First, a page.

I presented blogging and blogging strategy to a group of the IBM legal community today. I made them promise not to bring in sharp objects to the meeting. For a lot of reasons, blogging makes corporate attorneys very nervous. They actually turned out to be a really good group to present to. They were interested, asked a lot of questions and as always, I think they will be good partners for us on our blogging efforts.

I received an interesting article today from David Levy of Digitas. It was an article from ITSMA e-zine about navigating the blogsphere. It states a lot of the things that I believe... "For those marketers hesitant to jump in or unconvinced that blogging is more than just a fad, consider the last ten years of the Web itself, which transformed incredibly quickly from techie and teen plaything to business essential. Blogging is likely another example of a tech development that is over-hyped in the short run but underestimated in the long.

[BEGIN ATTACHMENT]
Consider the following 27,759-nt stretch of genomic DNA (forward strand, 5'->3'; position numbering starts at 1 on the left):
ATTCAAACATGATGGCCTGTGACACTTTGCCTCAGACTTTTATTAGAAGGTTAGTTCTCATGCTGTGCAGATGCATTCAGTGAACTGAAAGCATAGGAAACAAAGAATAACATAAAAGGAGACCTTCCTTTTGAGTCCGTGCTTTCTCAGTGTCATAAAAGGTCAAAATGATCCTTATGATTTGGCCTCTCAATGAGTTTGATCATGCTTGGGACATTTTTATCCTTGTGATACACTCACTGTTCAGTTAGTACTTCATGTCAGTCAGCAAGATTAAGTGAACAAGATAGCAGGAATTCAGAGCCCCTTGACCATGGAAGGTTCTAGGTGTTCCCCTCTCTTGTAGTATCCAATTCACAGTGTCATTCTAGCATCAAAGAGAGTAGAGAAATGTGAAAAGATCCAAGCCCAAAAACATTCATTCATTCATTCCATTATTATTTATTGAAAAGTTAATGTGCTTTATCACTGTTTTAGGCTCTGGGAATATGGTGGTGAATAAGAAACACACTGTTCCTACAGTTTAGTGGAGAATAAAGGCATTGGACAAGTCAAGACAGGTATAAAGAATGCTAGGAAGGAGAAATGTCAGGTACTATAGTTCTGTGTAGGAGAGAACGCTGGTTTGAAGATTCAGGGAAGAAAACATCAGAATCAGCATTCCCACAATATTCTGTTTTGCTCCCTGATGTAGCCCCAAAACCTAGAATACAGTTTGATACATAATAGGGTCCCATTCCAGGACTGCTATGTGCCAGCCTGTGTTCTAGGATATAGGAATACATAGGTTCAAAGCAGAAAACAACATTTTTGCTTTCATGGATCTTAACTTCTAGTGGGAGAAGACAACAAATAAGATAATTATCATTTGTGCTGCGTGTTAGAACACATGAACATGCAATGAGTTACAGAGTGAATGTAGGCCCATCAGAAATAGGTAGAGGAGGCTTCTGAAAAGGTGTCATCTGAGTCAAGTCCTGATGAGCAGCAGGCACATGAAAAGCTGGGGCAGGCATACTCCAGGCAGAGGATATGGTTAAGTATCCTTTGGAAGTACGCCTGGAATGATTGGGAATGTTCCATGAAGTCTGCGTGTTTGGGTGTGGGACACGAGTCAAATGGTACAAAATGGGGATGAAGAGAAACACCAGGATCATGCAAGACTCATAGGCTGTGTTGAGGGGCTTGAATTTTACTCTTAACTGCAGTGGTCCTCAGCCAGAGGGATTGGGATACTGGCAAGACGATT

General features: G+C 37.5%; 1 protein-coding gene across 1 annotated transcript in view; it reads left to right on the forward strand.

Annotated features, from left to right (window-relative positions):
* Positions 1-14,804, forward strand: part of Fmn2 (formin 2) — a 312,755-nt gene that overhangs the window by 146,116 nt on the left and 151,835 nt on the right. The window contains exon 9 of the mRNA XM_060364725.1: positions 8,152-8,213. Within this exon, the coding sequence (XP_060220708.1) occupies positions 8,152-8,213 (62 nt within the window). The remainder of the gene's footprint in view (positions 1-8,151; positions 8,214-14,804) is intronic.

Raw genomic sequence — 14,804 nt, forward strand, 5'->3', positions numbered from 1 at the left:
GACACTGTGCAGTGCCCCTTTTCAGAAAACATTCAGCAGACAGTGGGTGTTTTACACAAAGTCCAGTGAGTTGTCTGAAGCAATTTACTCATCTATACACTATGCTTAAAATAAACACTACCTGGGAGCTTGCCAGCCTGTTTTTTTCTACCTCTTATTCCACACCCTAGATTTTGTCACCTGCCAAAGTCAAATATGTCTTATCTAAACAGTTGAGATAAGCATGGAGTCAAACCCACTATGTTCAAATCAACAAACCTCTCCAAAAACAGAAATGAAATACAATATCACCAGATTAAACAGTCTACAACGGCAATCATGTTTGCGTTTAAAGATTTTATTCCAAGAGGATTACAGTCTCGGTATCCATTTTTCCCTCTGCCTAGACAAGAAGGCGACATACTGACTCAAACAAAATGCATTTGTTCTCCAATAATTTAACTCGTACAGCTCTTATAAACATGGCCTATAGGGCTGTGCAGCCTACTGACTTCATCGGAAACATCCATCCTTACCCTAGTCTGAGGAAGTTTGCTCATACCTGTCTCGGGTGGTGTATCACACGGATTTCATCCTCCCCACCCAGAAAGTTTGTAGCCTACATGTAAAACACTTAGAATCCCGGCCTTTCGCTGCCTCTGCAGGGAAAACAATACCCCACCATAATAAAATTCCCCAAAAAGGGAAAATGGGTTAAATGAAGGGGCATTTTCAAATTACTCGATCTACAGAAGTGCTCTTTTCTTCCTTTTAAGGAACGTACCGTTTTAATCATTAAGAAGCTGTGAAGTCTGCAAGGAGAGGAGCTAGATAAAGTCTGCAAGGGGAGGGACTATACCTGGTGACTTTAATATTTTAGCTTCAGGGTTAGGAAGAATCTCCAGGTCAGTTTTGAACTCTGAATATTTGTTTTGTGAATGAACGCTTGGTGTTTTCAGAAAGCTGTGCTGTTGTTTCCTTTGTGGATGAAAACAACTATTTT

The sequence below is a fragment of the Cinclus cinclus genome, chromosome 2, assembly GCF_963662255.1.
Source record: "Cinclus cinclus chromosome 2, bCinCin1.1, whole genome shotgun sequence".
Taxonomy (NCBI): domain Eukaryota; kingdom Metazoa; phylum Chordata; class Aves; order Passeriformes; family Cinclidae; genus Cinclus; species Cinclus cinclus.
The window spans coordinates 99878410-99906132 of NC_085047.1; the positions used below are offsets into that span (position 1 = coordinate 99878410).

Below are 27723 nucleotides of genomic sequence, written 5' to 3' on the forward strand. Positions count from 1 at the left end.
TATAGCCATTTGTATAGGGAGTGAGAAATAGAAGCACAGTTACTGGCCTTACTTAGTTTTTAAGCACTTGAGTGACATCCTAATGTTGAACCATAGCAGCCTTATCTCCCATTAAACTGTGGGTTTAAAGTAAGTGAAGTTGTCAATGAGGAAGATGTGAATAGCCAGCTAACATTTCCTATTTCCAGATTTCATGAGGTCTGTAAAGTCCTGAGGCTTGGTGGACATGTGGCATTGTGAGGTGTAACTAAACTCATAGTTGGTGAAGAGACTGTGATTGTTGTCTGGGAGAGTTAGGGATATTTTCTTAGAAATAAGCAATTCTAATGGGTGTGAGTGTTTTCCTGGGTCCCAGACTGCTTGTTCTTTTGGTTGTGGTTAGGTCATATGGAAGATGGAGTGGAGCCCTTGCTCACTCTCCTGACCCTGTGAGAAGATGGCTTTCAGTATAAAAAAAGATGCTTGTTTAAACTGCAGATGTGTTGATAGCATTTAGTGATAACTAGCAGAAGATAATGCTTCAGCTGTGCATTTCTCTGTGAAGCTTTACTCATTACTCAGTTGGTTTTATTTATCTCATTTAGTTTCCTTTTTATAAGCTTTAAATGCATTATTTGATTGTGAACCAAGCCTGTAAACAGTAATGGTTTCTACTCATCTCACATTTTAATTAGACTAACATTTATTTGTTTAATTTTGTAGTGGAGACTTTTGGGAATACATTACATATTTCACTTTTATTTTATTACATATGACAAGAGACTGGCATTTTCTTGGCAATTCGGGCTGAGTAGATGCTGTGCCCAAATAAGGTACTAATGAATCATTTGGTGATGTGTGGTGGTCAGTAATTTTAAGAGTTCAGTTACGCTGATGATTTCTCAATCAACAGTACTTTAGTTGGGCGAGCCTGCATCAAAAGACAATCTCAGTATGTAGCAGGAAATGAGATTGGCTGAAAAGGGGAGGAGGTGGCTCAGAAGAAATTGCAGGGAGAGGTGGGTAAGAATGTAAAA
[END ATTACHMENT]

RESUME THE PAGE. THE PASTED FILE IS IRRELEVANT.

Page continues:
As customers, journalists, and others increasingly tune out one-way pronouncements in favor of community-based dialogue, marketers will ignore the blogosphere at their peril. Already we're seeing many in the media ignoring email and Websites in favor of personalized information feeds from the blogs they deem useful. No doubt we're still in early days, and the particulars of blogging will continue to grow and change. But there should be little doubt that a more participatory approach to marketing is taking hold, with blogging assuming a prominent place in that new approach. Learning to navigate the blogosphere is fast becoming a requirement for marketing success."

I am leading a blog enablement day next week for marketing communications professionals at IBM and I think this is really the heart of the message. We are all so busy these days just trying to do the considerable work we have in front of us that it is really easy to forget to look up once in a while and see what is happening around us. I really believe that the way we do marketing and marketing communications is in the middle of a powerful shift and that many people are so busy they are going to join the movement later than they should.

So .... step away from the computers, look around you... take a minute to think about this shift from marketing "brochure ware" to how marketing needs to begin to really engage with customers and have intelligent 2 way conversations. Given that premise, should you continue to do things as you have been or maybe consider trying a new or different approach.

The question of the day... if you weren't so busy doing what you do, what would you do instead?

Thanks for checking in with me.